Best portable scanner on the market

You can't go wrong with the Canon P-215

By Tim Barribeau
November 4, 2012 10:00PM (UTC)
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This article originally appeared on The Wirecutter.

If I wanted to get a small, portable scanner that could still handle all the paper I could throw at it, I would go for the Canon imageFORMULA P-215 Scan-tini Personal Document Scanner. At $290, it's not the cheapest scanner on the market, but it combines a size that's small enough to be easily shifted while offering duplex scanning, OCR, high speed and excellent compatibility that beats the competition.

The last few years have seen a boom in people who want to digitize more and more of their lives. They're moving away from a filing cabinet full of bank statements to a folder of fully searchable documents, synced across multiple services. That's what a document scanners does, taking your bills, letters and papers, and converting them to a digital (and searchable) form.


Here's what you should ask yourself before buying a scanner: How much do I have to scan, what kind of things will I be scanning, and how big do I want the scanner to be. Typically, the larger the scanner, the higher the cost. But the larger machine means you can process a lot of paper at a much higher speed. Smaller, cheaper models are slower, and often lack important features. We're only going to focus on portable versions that get the job done right without forcing you to take out a second mortgage.

We wanted our optimum scanner to be used mostly for documents and receipts, but one versatile enough to handle other items, too, like the occasional photo or business card. It also had to be small enough to move easily, but robust enough to handle a decent sized stack of papers. The point, after all, is not having to sit there and manually feed in each and every sheet.

Those of you who have spent time in an airplane recently, browsing through SkyMall to kill the boredom, have probably seen a few handheld scanners advertised. Maybe you saw the VuPoint Magic Wands, or some of thosehorrid NeatReceipts scanners, or even the relatively well-regarded Fujitsu ScanSnap S1100. There are a couple of problems with these. Firstly, you have to baby sit them, and each piece of paper has to be lovingly placed into the feed so that it can be scanned. That, to put it bluntly, is a pain in the ass.


However, an even bigger problem is that they lack duplex scanning. Duplex scanning (as opposed to simplex scanning), means that both sides of the page are scanned at the same time. If you're at all serious about getting your documents digitized, having to scan the opposite side of each piece of paper and then splicing together the resulting files is a recipe for disaster. Go and grab your last insurance statement, and see how many of the pages were double-sided. I'm betting most of them. Duplex scanning is a feature you desperately need for anything beyond the simplest scanning.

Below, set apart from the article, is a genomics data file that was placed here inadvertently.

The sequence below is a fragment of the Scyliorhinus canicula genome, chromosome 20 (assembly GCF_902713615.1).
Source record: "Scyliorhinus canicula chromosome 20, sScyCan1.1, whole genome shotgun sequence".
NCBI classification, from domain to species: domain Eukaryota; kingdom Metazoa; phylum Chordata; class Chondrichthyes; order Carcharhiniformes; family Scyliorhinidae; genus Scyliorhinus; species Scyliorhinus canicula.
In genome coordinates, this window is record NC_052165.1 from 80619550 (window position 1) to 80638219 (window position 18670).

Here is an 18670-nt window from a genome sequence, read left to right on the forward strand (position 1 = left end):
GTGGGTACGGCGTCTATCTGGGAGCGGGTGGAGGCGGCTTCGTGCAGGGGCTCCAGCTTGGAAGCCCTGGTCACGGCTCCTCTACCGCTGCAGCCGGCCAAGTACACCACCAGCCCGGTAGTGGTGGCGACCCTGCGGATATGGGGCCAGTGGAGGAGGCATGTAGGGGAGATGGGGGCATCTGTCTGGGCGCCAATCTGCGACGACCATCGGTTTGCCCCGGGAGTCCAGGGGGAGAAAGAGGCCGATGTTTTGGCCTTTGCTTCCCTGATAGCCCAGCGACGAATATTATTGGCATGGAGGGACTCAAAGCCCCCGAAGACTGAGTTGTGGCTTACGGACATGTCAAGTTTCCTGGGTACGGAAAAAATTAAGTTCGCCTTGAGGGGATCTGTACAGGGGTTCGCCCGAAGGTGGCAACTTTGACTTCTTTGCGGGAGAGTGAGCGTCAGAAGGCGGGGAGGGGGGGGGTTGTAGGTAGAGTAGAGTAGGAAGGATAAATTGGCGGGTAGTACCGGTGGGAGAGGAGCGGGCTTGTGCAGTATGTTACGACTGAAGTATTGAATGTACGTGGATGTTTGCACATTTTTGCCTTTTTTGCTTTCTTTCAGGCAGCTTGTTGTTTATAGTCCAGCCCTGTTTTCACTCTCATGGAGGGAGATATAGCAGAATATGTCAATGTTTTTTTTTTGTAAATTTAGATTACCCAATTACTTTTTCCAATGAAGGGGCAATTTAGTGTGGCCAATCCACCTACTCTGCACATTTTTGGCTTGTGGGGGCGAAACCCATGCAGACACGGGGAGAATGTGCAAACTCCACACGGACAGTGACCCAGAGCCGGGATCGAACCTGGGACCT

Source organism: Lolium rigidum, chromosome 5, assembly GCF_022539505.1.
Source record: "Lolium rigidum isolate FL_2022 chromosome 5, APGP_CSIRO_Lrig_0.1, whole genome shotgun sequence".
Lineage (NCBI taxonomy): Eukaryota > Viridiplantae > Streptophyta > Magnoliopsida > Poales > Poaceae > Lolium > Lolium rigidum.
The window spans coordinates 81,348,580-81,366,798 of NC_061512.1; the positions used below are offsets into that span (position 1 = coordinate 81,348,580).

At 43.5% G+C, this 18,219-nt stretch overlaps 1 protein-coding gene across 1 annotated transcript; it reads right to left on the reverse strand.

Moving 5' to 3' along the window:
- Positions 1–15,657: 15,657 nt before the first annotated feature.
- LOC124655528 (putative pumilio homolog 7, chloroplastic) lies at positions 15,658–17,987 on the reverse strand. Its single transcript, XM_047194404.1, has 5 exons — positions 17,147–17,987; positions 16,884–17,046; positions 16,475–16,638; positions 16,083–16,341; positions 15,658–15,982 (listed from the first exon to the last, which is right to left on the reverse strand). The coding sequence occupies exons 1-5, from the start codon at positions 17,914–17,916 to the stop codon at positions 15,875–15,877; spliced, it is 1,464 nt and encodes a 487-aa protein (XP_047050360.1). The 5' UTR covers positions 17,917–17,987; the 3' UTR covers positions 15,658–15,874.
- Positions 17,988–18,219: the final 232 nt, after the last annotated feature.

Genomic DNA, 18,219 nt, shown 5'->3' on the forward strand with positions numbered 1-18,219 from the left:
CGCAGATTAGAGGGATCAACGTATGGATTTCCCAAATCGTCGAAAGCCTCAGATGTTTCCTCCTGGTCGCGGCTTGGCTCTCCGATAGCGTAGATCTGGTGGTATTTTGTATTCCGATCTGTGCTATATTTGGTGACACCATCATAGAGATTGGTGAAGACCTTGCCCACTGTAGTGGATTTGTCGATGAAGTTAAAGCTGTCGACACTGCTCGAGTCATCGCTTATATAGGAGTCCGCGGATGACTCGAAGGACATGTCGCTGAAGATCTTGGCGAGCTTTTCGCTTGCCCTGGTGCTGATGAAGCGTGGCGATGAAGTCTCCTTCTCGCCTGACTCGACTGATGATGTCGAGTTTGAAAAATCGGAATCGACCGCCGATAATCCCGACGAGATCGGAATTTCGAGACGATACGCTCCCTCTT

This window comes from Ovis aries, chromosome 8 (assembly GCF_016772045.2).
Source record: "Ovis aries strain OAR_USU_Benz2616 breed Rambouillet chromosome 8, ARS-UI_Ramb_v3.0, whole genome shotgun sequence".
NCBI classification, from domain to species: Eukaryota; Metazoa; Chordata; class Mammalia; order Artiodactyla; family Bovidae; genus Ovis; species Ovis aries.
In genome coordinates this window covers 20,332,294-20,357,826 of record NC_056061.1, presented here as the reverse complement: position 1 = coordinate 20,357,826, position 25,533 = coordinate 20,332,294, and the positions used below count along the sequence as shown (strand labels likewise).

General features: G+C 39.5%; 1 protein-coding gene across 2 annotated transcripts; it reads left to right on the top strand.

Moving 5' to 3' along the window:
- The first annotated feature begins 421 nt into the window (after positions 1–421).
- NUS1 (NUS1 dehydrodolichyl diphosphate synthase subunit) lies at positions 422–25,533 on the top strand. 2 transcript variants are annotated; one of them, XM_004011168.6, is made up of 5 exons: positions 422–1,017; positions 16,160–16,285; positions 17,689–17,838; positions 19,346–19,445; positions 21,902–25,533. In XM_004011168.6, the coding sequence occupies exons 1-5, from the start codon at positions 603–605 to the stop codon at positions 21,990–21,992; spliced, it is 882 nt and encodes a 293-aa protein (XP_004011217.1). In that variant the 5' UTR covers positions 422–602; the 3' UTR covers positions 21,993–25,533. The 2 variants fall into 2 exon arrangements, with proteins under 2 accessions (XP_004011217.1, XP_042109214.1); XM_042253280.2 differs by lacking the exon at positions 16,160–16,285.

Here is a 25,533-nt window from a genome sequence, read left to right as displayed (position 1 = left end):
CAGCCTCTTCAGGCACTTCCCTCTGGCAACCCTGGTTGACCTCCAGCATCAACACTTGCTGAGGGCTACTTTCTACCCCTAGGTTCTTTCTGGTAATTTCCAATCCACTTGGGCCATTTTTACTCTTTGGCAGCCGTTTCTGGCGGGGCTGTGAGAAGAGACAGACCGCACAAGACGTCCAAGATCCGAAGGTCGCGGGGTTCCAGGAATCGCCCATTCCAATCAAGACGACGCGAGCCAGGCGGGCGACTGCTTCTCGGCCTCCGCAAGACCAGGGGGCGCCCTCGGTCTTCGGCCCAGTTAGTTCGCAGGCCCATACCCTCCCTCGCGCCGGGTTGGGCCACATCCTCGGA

If, on the other hand, you're just interesting in keeping track of a handful of receipts, or just occasionally want a digital copy of a document, you might consider using a smartphone app. Here are a few roundups of various iPhone apps. There are some, like Lemon Wallet, that will digitize receipts for you, giving you an online version of what you spent, and where.

The other big feature is OCR. OCR, or optical character recognition, converts scanned text from various fonts and point sizes into the actual text. That means you can search through the text on your scans, you can copy and paste from it, all sorts of fun things. Almost all of these scanners come with OCR, but it's worth keeping an eye on.


What else do you need to know in selecting the right scanner for you? Speed is one — how many pages it can scan per minute? — which is mitigated by the quality of the scan you want, whether you want color or black-and-white; and if you choose to run the file through OCR. Naturally, for a portable device, you want to think about size. But you also need to consider how many pages you can put in the scanner at once, what the power supply is, how good the software is, and whether or not it has TWAIN capabilities. TWAIN is a standard software protocol for scanners, and means that if you don't like the included software it'll play nice with a bunch of others.

That's a lot keep in mind about a scanner; luckily the P-215 hits just about all of them. It can hold up to 20 pages at a time, and is spec'ed to scan 15 pages per minute black-and-white, 10 pages in color — that's simplex or duplex. It can save images at up to 600 dpi, which isn't huge, but is plenty for text and usable for images. It has just about everything you need.


Really, the main selling point of the P-215 is its speed. PCMag gave the scanner a full review, and cited it as having an effective speed of 6.3 pages per minute thanks to a bit of lag saving, but that's "an acceptable speed even for a personal desktop scanner. For a portable scanner it's blazingly fast." Not only that, but they were deeply impressed by the fact that it didn't slow down at all running OCR on the scan, something very few other devices can match. Most of them slow down substantially if you run the text recognition, but the P-215 does not.